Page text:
Feeds

CSIRO opens tender for Pawsey petascale powerhouse

Vendors to beat a path to Perth

Boost IT visibility and business value

The CSIRO has opened the tender for petascale iron for the Pawsey Centre, and is conducting an industry briefing in Perth on November 30.

Listed in the RFP, which is open until 6 January 2012, are a petascale supercomputer and realtime computer; HSM storage and tape library; networking, including a firewall, border router, and on-site Ethernet fabric; a visualization engine; virtual machines for data analysis; and systems integration.

The build will be a significant ramp-up of the Perth-based supercomputing centre, which already boasts a “pathfinder” project using HP ProLiant Blades running 9,600 Intel Xeon 5600 cores to deliver 87.02 TeraFLOPS.

Construction is due to start on the Pawsey Centre buildings early next year, with “white space” available for hardware installation by next November. CSIRO says 2.3 MW will be available for the supercomputer cell, 425 kW for I/O, and 25 kW for the tape cell.

Key applications for the new petascale machine will be processing and storing SKA Pathfinder (ASKAP) radio telescope data.

Respondents will be asked to provide a roadmap to at least 2016 for expanding and enhancing the system. The system will be required to run a UNIX or Linux OS.

The realtime computing (RTC) system, to be delivered first, will need to deliver 200 double-precision teraflops peak performance, 45 Tbytes/s aggregate memory bandwidth, must use conventional CPUs (not graphics accelerators), with at least 1 Pbyte of usable storage. I/O to the scratch file system will need to run at 5 Gbytes/s in and out, and the system will have to be able to deliver 10,000 metadata operations per second on a user’s “home” file system.

Eighteen “datamover” nodes will have to demonstrate 180 Gbps network bandwidth and support 5 Gbytes/s “data ingest”. In April 2014, CSRIO wants a phase two system that delivers 1,000 DP teraflops against the Linpack benchmark. ®

The essential guide to IT transformation

More from The Register

next story
The Return of BSOD: Does ANYONE trust Microsoft patches?
Sysadmins, you're either fighting fires or seen as incompetents now
Microsoft: Azure isn't ready for biz-critical apps … yet
Microsoft will move its own IT to the cloud to avoid $200m server bill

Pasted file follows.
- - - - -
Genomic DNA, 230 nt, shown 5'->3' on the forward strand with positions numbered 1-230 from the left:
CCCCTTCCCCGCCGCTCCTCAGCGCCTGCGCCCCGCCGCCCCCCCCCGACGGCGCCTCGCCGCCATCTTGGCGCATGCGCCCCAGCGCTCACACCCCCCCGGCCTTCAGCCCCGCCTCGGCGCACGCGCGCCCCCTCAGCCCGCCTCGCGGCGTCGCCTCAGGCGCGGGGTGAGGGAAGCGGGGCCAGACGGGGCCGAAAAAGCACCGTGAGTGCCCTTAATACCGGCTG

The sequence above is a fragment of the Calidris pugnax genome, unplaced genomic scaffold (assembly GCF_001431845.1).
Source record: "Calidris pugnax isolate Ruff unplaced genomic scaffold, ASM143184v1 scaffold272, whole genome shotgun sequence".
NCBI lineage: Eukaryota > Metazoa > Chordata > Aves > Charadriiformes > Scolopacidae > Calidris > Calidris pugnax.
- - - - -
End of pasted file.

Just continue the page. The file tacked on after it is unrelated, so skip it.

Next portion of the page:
Oracle reveals 32-core, 10 BEEELLION-transistor SPARC M7
New chip scales to 1024 cores, 8192 threads 64 TB RAM, at speeds over 3.6GHz
Docker kicks KVM's butt in IBM tests
Big Blue finds containers are speedy, but may not have much room to improve
US regulators OK sale of IBM's x86 server biz to Lenovo
Now all that remains is for gov't offices to ban the boxes
Gartner's Special Report: Should you believe the hype?
Enough hot air to carry a balloon to the Moon
Flash could be CHEAPER than SAS DISK? Come off it, NetApp
Stats analysis reckons we'll hit that point in just three years
Dell The Man shrieks: 'We've got a Bitcoin order, we've got a Bitcoin order'
$50k of PowerEdge servers? That'll be 85 coins in digi-dosh
prev story

Whitepapers

5 things you didn’t know about cloud backup
IT departments are embracing cloud backup, but there’s a lot you need to know before choosing a service provider. Learn all the critical things you need to know.
Implementing global e-invoicing with guaranteed legal certainty
Explaining the role local tax compliance plays in successful supply chain management and e-business and how leading global brands are addressing this.
Build a business case: developing custom apps
Learn how to maximize the value of custom applications by accelerating and simplifying their development.
Rethinking backup and recovery in the modern data center
Combining intelligence, operational analytics, and automation to enable efficient, data-driven IT organizations using the HP ABR approach.
Next gen security for virtualised datacentres
Legacy security solutions are inefficient due to the architectural differences between physical and virtual environments.